Families are often separated by war, conflict and forced migration. Many families have lived through years of uncertainty and suffering, and sometimes also experienced long bureaucratic processes before they are finally reunited in a new society. In addition many family members have been exposed to traumatic events prior to reunification, such as imprisonment, torture and war. The reunification in itself also presents the family with new challenges. Whereas one part of the family has lived in the new country for some time, the newly arrived family member(s) meets the host country for the first time. Finding the way back into family life in a new and complex context, may represent a combination of great joy, relief and difficult stress. Families with these experiences have been interviewed as part of a project on intervention with reunited families.
Both families who are seeking professional assistance, and families who have managed the transitions well and not asked for such help have been interviewed. Their evaluations on what have been stressful and difficult events in the process as well as positive and important events are explored. Family therapists working with the families are also included among the informants. Based on the conversations with the families and their helpers two aspects will be presented: the experiences of families on ways of coping during the process of finding family members, obtaining reunification and actually getting together as families, and the experiences of the helpers. An outline for intervention and assistance to families will be discussed, with special reference to ways of providing early and possible preventive support in this process.
A continuous recording of the meeting held by STAARTS on Nov 14, 2018
Resilience refers to successful adaptation despite adversity, ability to overcome hardships and trauma, developmental competencies or even blossoming in harsh conditions. Abundant research is available on the child-family-and society-related factors that enhance resilience in various hardships including parental mental illness, childhood abuse and major trauma of war and terrorism. In addition to these explanatory factors, it is urgent to understand processes and dynamic mechanisms that underlie the human resilient capacities.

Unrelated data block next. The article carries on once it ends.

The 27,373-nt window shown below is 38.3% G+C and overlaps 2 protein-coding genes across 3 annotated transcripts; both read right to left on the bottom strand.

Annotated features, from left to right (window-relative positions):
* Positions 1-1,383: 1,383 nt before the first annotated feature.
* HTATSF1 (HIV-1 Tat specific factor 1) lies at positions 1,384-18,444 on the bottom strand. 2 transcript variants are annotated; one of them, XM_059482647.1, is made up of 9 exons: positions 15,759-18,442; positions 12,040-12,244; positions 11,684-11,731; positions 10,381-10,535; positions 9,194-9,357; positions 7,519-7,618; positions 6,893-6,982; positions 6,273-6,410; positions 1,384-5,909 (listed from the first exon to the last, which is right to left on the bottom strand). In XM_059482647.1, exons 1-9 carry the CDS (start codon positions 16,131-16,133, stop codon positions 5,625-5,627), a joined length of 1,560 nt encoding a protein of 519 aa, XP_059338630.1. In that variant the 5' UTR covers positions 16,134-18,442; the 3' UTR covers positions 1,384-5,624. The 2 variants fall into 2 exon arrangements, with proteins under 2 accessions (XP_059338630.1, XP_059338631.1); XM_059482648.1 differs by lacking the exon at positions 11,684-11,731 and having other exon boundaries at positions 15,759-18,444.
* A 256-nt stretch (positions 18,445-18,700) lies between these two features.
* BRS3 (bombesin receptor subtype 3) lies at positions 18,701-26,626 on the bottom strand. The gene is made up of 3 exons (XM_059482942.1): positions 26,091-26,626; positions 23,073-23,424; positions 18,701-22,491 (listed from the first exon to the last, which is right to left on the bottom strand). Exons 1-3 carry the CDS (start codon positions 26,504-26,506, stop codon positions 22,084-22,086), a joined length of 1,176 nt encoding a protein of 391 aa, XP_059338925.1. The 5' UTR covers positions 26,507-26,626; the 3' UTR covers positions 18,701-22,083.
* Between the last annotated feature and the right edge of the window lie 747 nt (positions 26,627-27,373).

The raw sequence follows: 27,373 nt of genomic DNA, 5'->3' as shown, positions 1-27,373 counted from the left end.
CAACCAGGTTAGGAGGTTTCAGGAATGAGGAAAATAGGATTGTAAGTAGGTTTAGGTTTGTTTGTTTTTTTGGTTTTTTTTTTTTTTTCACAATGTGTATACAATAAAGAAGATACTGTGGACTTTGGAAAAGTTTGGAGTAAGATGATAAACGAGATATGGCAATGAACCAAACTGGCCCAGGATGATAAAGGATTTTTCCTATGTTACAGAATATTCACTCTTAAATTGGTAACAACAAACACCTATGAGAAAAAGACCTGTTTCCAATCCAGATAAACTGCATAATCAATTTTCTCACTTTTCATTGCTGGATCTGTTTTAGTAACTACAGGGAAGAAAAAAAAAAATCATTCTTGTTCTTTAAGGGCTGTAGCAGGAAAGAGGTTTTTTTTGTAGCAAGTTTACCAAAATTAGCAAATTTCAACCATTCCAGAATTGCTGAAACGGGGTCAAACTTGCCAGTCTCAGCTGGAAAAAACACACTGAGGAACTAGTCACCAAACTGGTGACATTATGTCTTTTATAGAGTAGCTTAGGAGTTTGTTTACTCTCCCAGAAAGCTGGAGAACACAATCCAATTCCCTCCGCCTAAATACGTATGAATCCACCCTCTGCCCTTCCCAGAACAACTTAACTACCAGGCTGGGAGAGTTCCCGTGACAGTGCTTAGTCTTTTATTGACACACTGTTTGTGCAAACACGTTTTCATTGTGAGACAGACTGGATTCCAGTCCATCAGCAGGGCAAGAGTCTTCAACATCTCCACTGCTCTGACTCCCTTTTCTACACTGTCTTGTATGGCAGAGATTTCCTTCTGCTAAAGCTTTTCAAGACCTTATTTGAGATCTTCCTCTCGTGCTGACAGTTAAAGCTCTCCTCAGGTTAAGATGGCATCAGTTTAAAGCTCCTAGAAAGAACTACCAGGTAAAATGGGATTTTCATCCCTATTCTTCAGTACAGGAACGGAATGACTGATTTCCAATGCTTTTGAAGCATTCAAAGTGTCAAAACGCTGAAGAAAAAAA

The paper is based on a long-standing research and clinical work with children and adolescents who were exposed to chronic adverse circumstances linked to war in ex-Yugoslavia, exile and deteriorated social context and to abuse and/or neglect in family. The main groups of factors influencing the outcome of traumatic experience were: dimensions of traumatic experience, child's own resources, family network and the social context. Emotional and cognitive maturity of the child, high self-esteem, secure attachment, child's ability to use spontaneously natural ways of healing like play, dreams, creative expression, were the most often recognized protective factors, while the history of previous trauma and pre-existing psychopathology were the most important vulnerability factors.
Medica Mondiale is an international non-governmental organization who supports women and girls who have been sexually violated during war and civil conflict. It also provides services for women affected by other forms of gender-based violence in post-war and conflict zones. medica mondiale built and supports women’s psychosocial and counselling and training centres in Bosnia and Herzegovina, Albania, Kosovo, Afghanistan, Liberia and DRCongo and supports small scale psychosocial projects for women affected by violence in Cambodia, East Timor, Iraq, Israel, Nepal, Mexico, Sierra Leone, South Africa, Turkey and Uganda.